Note to editors: This is the fourth of six news releases featuring clean water projects funded by the Clean Water, Land, and Legacy Amendment. The amendment was approved by voters five years ago this month. View past news releases at www.pca.state.mn.us.
Local partners brave the elements to detect pollutants in rivers
Rochester, Minn. -- When it rains in southeastern Minnesota, select watershed staff are packing their sample bottles along with their umbrellas. They’re working to detect the level of pollutants being flushed into rivers with rain water or snow melt.
When snow melts or rain falls, the water picks up pollutants as it drains across land to a stream. Measuring that flush of pollutants can be tricky because some stream water levels rise and fall so quickly – in a matter of hours. It’s also important work, because the bulk of pollutants in a season can come from a single major storm.
Staff are checking several sites on the Cannon, Zumbro and Root rivers – all tributaries to the Mississippi – for water temperature, clarity and other conditions. Staff will also take water samples for lab analysis to determine levels of nutrients and sediment. These are the two most common pollutants in Minnesota waters, with nutrients fueling algal blooms and sediment clouding the water.
With funding from the Minnesota Pollution Control Agency (MPCA), via the Clean Water, Land and Legacy Amendment, this important monitoring work is being done by the Cannon River Watershed Partnership, Fillmore Soil and Water Conservation District and Zumbro Watershed Partnership.
While these local partners regularly monitor the health of rivers, this water monitoring is special because it captures the level of pollutants in runoff. Water picks up soil, fertilizer and other pollutants as it runs off the land to a stream, lake or wetland.
“Pollutant loads are typically highest during and after high precipitation events because many pollutant concentrations are often highest during periods of elevated stream flow. Concentrations can also vary between events as the source of runoff and contributing pollutant sources differ with rainfall intensity, areas of bare soil, and other factors,” said Pat Baskfield, hydrologist with the Minnesota Pollution Control Agency (MPCA) groundwater and load monitoring unit.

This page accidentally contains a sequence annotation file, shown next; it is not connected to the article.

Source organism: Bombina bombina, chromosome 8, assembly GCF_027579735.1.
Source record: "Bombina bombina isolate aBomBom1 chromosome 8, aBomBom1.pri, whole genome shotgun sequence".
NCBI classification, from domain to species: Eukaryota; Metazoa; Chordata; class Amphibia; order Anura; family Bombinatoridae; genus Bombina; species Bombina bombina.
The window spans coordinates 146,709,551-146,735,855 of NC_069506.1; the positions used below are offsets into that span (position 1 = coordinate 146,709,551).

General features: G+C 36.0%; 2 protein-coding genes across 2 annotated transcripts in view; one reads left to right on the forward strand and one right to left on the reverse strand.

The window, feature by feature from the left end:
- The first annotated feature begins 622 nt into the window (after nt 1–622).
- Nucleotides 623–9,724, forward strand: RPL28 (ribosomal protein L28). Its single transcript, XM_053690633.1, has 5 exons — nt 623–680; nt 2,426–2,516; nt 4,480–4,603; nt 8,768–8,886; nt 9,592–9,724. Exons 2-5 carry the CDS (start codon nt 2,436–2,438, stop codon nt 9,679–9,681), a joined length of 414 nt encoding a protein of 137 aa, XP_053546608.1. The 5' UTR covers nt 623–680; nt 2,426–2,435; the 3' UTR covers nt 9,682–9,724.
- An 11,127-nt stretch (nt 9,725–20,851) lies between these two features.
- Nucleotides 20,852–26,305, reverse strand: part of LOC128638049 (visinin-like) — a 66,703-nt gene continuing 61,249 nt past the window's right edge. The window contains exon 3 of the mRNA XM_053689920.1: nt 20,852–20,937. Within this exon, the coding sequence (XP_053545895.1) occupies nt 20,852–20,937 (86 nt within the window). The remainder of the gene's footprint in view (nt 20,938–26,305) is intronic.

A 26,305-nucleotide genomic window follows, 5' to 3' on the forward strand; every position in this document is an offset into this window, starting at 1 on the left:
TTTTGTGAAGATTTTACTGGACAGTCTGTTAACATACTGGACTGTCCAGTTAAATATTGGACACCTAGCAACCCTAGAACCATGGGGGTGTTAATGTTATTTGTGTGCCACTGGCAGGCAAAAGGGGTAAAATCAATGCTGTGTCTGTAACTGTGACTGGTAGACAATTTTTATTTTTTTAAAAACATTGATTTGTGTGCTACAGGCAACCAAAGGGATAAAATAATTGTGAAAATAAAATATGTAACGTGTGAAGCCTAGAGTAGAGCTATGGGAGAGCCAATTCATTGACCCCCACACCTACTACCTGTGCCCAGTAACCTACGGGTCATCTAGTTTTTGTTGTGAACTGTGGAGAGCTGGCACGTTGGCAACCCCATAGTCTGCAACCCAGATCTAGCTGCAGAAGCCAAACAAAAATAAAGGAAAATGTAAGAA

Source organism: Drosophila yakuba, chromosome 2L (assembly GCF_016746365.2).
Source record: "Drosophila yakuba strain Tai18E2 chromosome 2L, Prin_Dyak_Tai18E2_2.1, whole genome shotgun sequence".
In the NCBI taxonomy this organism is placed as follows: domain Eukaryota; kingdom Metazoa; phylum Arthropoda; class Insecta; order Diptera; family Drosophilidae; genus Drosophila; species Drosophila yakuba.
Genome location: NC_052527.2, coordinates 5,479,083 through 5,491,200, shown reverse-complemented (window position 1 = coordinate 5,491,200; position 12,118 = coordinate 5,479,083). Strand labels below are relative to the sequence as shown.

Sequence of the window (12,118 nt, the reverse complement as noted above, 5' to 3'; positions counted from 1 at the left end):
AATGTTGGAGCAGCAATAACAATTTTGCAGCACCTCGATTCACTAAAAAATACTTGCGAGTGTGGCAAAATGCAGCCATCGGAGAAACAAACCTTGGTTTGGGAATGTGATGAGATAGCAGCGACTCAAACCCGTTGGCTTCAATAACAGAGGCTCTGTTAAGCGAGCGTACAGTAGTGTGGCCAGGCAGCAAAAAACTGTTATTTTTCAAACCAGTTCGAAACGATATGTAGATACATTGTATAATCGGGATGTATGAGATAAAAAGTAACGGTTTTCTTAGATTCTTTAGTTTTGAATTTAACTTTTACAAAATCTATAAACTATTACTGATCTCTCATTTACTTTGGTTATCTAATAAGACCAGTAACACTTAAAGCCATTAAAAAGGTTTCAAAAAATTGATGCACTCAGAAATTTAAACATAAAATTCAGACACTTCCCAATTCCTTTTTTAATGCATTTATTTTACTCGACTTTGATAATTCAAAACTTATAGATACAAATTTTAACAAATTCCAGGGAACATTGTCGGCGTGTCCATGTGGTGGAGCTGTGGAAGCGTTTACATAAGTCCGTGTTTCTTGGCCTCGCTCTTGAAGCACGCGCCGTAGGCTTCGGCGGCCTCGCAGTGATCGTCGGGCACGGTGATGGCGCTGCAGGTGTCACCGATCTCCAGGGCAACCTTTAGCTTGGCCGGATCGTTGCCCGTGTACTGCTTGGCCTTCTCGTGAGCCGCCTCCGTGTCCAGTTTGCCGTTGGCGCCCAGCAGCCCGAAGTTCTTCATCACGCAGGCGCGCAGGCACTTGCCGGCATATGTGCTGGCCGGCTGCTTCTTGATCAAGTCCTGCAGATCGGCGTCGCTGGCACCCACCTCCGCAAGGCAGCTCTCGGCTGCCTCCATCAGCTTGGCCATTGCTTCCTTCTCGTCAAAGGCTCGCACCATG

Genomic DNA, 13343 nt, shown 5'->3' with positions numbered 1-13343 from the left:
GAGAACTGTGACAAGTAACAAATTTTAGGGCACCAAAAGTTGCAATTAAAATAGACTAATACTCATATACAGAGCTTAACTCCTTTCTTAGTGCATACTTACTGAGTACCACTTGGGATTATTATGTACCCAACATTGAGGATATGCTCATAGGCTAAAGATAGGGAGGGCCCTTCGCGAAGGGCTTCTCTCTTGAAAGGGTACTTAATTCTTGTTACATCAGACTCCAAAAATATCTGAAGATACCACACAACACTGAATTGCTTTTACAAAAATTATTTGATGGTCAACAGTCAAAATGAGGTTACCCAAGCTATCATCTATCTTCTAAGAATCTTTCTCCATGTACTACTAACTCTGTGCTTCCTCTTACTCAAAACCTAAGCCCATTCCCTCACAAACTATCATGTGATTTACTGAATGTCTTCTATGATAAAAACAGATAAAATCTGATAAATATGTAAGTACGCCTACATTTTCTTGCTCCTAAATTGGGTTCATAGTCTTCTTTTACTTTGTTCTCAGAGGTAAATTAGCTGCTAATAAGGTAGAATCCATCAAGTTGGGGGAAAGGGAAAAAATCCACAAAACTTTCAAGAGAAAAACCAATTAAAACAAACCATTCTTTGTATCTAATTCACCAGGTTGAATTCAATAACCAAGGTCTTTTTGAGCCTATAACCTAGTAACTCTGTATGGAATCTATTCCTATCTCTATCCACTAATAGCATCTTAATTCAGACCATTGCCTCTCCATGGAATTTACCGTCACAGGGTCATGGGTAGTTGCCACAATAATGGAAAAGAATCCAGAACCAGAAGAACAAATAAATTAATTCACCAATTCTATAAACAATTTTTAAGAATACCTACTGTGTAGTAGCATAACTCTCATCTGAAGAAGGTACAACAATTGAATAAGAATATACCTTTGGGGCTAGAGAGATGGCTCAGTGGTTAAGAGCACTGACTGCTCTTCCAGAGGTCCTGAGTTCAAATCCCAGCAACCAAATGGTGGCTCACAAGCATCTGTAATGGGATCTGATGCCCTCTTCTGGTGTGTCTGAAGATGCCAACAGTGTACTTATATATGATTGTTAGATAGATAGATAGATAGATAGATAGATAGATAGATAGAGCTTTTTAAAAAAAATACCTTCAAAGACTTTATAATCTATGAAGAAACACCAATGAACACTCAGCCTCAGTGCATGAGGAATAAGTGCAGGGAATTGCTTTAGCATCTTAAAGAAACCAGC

“Capturing data from all major events during first flush and the ensuing high flow period is essential to determining the health of rivers across Minnesota. Each bit of data helps to fill in a picture of water quality,” he said.
To accurately determine a pollutant load, the local partners will also check the rivers during typical flow conditions – when no rain or snowmelt occurs – to establish a baseline of pollutant levels. These checks will provide a comparison point to determine the amount of pollutants flushed in during high water periods.
The data from southeast Minnesota will flow into a statewide water monitoring network, along with four other groups in southern Minnesota. Earlier this year, the MPCA awarded more than $900,000 in grants to these local partners to do this monitoring.
These points of data will provide long-term information to help fill in the picture of water quality across the state. This effort is part of agency-led Watershed Pollutant Load Monitoring Network, which collects data to provide information about the health of Minnesota watersheds – our rivers and what feeds into them. The information helps identify where excessive pollutants are entering river systems, from both direct and runoff sources.
Because this network is statewide and long-term, it can help identify trends over time and compare one part of the state to another. It is also useful to evaluate the effectiveness of remedial activities and to identify waters that need protection.
For more information visit http://www.pca.state.mn.us/pyrieeb.
When it rains in southeastern Minnesota, select watershed staff in southeast Minnesota are packing their sample bottles along with their umbrellas. They’re working to detect the level of pollutants being flushed into rivers with rain water or snow melt.
The project, one of many funded by the Clean Water, Land, and Legacy Amendment, will give water professionals a better idea of how the Cannon, Zumbro, and Root Rivers are being affected by runoff. Over time, the information will help to identify where pollutants are entering river systems and give clues about how to target cleanup efforts.
More information is available at the Minnesota Pollution Control Agency website.
The mission of the MPCA is to protect and improve the environment and enhance human health.
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